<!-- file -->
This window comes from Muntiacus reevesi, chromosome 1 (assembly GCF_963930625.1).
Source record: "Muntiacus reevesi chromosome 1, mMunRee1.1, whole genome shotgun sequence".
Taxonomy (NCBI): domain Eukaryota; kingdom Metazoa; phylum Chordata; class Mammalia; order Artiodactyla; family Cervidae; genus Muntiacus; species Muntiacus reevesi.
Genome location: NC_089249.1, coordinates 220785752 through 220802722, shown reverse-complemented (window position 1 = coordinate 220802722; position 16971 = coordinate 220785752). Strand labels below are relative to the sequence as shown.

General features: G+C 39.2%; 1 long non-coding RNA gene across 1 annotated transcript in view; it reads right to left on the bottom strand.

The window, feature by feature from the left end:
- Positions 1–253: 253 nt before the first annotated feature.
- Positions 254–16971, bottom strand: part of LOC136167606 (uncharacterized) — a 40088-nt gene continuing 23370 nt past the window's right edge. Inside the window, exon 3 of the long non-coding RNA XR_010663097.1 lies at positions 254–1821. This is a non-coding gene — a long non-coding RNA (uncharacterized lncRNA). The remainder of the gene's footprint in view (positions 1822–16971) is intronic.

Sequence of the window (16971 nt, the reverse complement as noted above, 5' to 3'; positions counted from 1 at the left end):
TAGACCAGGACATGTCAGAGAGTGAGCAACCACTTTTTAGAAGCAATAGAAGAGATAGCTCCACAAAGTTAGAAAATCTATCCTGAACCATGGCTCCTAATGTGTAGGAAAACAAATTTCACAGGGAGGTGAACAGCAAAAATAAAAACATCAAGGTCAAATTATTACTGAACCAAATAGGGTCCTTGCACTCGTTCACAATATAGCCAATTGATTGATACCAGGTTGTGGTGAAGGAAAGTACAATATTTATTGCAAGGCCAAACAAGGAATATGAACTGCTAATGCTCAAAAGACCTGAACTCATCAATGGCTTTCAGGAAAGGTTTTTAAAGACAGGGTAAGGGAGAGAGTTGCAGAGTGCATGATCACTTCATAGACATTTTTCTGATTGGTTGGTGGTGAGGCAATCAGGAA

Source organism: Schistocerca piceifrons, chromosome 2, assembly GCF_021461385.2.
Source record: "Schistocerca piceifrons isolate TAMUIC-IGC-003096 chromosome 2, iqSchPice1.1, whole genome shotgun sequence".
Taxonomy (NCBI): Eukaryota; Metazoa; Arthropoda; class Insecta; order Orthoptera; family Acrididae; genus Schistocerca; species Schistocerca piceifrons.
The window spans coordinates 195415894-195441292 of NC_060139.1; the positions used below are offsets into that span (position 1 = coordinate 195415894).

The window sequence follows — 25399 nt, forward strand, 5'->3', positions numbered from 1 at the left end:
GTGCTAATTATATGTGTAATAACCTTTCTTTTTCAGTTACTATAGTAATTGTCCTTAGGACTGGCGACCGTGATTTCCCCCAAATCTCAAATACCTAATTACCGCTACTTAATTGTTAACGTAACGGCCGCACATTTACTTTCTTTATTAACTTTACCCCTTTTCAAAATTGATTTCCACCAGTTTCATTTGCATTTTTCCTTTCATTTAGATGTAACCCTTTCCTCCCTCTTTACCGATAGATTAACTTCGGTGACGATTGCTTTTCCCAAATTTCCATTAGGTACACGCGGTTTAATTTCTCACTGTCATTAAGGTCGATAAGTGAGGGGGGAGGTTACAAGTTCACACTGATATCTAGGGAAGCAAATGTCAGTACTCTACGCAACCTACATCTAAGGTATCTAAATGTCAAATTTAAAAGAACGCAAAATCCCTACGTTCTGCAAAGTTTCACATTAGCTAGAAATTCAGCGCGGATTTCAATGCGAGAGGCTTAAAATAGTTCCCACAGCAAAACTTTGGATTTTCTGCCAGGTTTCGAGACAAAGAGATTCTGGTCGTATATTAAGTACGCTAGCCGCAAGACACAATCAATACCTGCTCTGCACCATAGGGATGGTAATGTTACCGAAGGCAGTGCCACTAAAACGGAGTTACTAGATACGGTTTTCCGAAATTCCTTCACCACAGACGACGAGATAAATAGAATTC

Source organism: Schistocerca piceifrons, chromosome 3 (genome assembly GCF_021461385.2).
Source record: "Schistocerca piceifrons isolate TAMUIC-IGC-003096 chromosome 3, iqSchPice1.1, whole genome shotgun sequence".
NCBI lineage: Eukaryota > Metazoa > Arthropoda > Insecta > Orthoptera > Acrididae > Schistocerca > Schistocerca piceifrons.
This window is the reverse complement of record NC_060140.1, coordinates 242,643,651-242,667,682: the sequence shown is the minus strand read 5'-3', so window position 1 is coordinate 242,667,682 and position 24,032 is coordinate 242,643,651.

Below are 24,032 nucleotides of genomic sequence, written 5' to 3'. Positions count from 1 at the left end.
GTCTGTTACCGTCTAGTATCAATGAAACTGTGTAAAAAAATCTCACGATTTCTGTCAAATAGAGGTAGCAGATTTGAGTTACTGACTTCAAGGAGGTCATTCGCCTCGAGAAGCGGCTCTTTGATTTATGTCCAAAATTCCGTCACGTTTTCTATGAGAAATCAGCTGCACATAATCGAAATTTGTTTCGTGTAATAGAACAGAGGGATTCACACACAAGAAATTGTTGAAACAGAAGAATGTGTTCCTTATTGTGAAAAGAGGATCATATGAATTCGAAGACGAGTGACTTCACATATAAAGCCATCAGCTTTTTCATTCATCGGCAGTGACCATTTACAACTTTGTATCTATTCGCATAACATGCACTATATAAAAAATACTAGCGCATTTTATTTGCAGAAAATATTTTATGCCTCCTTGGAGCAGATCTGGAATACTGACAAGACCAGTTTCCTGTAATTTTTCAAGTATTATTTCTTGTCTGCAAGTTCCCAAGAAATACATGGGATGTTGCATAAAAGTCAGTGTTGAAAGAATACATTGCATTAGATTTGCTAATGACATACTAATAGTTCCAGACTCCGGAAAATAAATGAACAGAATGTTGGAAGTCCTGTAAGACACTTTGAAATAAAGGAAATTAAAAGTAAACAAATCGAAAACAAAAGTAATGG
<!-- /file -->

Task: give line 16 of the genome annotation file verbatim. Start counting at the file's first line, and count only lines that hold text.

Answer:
GTGCTAATTATATGTGTAATAACCTTTCTTTTTCAGTTACTATAGTAATTGTCCTTAGGACTGGCGACCGTGATTTCCCCCAAATCTCAAATACCTAATTACCGCTACTTAATTGTTAACGTAACGGCCGCACATTTACTTTCTTTATTAACTTTACCCCTTTTCAAAATTGATTTCCACCAGTTTCATTTGCATTTTTCCTTTCATTTAGATGTAACCCTTTCCTCCCTCTTTACCGATAGATTAACTTCGGTGACGATTGCTTTTCCCAAATTTCCATTAGGTACACGCGGTTTAATTTCTCACTGTCATTAAGGTCGATAAGTGAGGGGGGAGGTTACAAGTTCACACTGATATCTAGGGAAGCAAATGTCAGTACTCTACGCAACCTACATCTAAGGTATCTAAATGTCAAATTTAAAAGAACGCAAAATCCCTACGTTCTGCAAAGTTTCACATTAGCTAGAAATTCAGCGCGGATTTCAATGCGAGAGGCTTAAAATAGTTCCCACAGCAAAACTTTGGATTTTCTGCCAGGTTTCGAGACAAAGAGATTCTGGTCGTATATTAAGTACGCTAGCCGCAAGACACAATCAATACCTGCTCTGCACCATAGGGATGGTAATGTTACCGAAGGCAGTGCCACTAAAACGGAGTTACTAGATACGGTTTTCCGAAATTCCTTCACCACAGACGACGAGATAAATAGAATTC